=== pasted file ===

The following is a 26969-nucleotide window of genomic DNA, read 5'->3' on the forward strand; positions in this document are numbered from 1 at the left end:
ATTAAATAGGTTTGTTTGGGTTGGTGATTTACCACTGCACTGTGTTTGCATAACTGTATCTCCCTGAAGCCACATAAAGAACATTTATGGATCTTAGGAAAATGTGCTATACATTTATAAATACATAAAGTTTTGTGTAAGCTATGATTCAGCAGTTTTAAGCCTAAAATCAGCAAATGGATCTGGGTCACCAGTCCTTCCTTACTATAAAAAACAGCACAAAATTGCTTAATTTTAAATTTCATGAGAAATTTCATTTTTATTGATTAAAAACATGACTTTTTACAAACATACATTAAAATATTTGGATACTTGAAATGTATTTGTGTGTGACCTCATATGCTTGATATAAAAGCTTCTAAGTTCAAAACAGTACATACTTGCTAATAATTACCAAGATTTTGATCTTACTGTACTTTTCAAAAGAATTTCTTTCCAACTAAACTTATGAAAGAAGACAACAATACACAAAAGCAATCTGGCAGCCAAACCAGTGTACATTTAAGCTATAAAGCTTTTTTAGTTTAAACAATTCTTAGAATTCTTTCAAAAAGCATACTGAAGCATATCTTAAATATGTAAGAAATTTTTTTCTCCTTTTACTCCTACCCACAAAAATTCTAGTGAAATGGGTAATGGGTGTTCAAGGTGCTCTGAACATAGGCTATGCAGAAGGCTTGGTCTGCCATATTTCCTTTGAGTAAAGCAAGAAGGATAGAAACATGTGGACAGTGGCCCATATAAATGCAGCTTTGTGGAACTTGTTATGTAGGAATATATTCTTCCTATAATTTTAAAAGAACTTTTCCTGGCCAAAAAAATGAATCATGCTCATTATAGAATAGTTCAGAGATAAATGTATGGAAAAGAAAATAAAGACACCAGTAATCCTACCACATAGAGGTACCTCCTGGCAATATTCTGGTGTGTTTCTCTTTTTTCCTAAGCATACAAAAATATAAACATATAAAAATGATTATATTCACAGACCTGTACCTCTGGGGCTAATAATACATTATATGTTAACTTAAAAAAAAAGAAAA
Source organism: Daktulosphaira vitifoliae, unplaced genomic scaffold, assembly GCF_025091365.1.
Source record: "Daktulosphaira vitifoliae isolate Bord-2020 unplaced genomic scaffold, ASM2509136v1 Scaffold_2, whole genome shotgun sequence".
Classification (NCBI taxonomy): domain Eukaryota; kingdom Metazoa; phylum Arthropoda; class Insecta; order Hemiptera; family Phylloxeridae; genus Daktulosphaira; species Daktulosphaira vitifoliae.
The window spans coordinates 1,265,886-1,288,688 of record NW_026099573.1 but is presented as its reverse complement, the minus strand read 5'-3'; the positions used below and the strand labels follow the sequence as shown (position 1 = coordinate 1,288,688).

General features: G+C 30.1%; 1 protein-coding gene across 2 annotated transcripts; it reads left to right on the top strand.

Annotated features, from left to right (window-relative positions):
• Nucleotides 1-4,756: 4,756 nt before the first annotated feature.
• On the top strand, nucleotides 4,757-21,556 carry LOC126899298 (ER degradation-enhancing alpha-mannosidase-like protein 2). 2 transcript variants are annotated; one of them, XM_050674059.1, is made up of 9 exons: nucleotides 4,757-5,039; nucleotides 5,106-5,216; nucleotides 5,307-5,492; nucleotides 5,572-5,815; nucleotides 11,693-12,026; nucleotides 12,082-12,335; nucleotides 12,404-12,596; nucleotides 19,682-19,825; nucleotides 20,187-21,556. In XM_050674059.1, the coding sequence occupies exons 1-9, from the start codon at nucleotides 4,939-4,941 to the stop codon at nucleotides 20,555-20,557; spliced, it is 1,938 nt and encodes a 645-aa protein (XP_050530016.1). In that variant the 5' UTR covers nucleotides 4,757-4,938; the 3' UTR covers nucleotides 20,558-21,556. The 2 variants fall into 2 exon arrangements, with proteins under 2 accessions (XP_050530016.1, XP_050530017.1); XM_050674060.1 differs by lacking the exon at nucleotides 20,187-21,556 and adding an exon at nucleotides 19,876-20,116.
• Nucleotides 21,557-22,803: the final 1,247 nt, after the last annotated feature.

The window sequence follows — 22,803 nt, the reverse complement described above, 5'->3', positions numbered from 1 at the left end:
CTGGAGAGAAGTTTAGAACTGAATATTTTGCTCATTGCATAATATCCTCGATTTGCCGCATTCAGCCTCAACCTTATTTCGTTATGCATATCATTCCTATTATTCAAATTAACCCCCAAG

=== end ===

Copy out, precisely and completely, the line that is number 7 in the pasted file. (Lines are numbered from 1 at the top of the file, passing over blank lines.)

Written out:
General features: G+C 30.1%; 1 protein-coding gene across 2 annotated transcripts; it reads left to right on the top strand.